In May, XL Hybrids signed an agreement with Henley Transmission Services, LLC, the largest franchise holder of AAMCO automotive service centers, to certify AAMCO technicians to install and service XL Hybrids’ hybrid-electric conversions.

XL Hybrids was founded by MIT alumni and is based in Boston.



Assuming the 20% fuel reduction goal as a good ROI, this EPA rated 21.2% bolt-on fuel reduction seems a good fleet buy.

Dave R

Just looking at simple economic payback - the example cargo van gets 15 mpg EPA combined (13 city, 18 hwy). Assume the van is driven 20k miles/year and gas is $4/gallon, they will save about $1k/year on fuel.

For high mileage fleets or fleets driven in heavy city traffic, it makes sense on a pure ROI investment, not to mention all the side-benefits of reducing fuel consumption.

I would still love to see this available as a plug-in with even just a nominal boost in efficiency - even a 5 kWh pack charged multiple times a day could be beneficial with minimal additional cost to the system. Key would be to use this in fleets where multiple daily charges are possible and to be capable of 240V-30A charging so it can charge from empty to full in ~30 minutes.

Nick Lyons

Very cool: a retrofit that pays for itself in under 5 years. This should be a no brainer for very high-mileage fleet vehicles.


I tried to figure out how it works. The XL website says it uses regen braking which makes sense, this would be activated by the brake pedal signal.
Then they claim it (helps) "propel the vehicle when drivers accelerate" and this would probably be activated picking up by the gas pedal or throttle signal. The oem engine management software would have to lighten the fuel boost when e-boost kicks in--this is plausible without tweaking.
I would anticipate some driveability issues like rough transitions. Also it seems trouble is likely with antilock braking and traction control systems.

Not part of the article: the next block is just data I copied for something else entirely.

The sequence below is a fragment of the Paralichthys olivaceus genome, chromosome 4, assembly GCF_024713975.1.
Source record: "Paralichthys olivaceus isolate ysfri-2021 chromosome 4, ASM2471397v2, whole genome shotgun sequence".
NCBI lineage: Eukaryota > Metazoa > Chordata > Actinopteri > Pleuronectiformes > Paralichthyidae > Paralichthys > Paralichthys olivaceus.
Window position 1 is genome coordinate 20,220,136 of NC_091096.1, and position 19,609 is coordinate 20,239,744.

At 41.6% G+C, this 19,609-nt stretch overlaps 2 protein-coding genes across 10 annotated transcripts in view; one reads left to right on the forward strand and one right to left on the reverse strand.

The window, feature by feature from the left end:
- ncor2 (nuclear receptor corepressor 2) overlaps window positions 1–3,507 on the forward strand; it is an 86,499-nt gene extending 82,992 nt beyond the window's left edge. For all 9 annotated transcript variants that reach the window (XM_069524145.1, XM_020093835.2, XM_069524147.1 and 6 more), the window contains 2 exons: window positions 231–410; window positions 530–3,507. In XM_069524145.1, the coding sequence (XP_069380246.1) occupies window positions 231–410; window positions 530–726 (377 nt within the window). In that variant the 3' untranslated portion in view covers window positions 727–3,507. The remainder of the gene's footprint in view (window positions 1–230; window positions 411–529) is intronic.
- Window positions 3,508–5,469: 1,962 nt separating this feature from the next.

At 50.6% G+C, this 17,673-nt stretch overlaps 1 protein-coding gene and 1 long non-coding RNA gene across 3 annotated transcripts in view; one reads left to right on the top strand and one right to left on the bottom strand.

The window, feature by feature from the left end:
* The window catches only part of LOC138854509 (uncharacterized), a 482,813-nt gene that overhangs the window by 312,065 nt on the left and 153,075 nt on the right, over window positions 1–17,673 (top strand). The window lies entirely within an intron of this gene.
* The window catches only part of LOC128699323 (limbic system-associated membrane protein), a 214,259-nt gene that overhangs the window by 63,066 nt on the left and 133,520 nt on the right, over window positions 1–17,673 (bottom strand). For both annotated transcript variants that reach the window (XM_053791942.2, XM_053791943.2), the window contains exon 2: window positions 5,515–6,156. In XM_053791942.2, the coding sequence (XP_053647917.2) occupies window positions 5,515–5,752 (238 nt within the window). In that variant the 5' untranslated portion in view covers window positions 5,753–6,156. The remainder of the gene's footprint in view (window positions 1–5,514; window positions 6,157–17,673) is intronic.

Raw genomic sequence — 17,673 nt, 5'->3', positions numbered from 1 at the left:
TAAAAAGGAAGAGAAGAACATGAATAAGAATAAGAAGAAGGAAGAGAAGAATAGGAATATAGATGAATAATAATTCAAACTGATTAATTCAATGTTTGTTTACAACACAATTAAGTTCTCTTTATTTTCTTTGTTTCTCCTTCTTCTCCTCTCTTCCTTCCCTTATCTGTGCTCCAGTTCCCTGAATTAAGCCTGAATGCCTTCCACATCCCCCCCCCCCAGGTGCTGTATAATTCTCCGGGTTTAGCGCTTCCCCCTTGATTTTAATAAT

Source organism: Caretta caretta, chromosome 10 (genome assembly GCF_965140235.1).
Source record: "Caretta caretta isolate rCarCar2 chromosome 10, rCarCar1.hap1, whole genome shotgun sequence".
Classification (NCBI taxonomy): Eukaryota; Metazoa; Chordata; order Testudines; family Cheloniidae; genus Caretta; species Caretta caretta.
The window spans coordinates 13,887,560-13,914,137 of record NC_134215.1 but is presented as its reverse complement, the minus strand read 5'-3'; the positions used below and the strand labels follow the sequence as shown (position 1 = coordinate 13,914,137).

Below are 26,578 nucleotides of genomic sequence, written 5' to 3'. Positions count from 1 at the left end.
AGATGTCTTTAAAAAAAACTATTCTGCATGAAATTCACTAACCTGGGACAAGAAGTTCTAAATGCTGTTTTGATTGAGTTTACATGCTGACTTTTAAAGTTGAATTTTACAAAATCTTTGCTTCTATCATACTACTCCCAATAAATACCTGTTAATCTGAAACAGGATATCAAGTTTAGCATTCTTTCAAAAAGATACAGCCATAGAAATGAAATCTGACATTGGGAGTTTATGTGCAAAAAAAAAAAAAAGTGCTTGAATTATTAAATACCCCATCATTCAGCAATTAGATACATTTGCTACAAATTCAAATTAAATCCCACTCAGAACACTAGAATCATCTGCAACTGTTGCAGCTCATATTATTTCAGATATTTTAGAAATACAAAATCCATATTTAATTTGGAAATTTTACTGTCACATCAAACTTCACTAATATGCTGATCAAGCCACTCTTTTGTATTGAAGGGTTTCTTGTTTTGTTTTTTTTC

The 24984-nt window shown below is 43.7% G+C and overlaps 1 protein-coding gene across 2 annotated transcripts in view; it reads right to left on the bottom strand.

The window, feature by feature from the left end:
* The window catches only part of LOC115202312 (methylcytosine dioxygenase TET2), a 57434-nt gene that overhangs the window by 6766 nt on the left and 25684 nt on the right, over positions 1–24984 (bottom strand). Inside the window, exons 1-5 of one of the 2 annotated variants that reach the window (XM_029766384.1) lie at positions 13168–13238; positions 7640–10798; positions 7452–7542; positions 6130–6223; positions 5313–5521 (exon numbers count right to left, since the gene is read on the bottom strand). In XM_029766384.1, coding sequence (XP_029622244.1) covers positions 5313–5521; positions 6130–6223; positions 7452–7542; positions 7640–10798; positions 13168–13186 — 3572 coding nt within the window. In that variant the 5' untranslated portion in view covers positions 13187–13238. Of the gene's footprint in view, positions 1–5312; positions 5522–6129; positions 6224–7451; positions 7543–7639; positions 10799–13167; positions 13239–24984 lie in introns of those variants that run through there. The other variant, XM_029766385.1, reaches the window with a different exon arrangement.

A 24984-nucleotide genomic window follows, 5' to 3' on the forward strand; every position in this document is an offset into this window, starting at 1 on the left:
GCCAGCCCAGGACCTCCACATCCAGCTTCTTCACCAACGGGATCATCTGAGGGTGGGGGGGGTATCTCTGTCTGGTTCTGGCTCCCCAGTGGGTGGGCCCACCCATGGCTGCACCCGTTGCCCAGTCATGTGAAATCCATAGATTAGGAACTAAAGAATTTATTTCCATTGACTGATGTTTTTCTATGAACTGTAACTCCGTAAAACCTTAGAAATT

I would think the OEM engine management software would "not care" about such a moderate hybrid addition, as the SW now ignores cargo weight, incline (uphill or down), braking level, etc.

But what is the cost?
The planned price is "starting under $8,000 including installation".

I expect the independent EPA-certified vehicle laboratory calculations can show the price is even less.


Here is the challenge for this business model: the challenges of achieving scale. The component cost at scale is $1000, such as in the Chevrolet Mild Hybrids. So it's the problem of designing, building and selling the first 10,000 units that drives the installed cost up to $8000. 8 year/150,0000 mile payback is not a great value prop. 5 year/100,000 mile payback (if the cost were $5000 installed) is a great idea for many businesses and owners. At $3,000, you would simply be stupid to not do it. That's why it would be so great to get Ford to do mild hybrid on the F-150....imagine getting the largest selling vehicle in the US to go from 18 MPG combined to 22 MPG.....


Fleets will pay a lot less, and save even more if they use their own mechanics for the conversion. How much would it cost as a factory option is the interesting part.


Wait - Using your figures, passenger cars and small SUVs (with an bigger market to sell in) would be an instant winner.

Smaller batteries, lighter weight - WOW.

Someone should make one.

Why has no one thought of this?


TT, eAssist is even cheaper


That's why it has taken over the market.

Calvin Brock

There is no removal of major components of the OEM powertrain, notes Justin Ashton, co-founder and vice president of business development. Sección Amarilla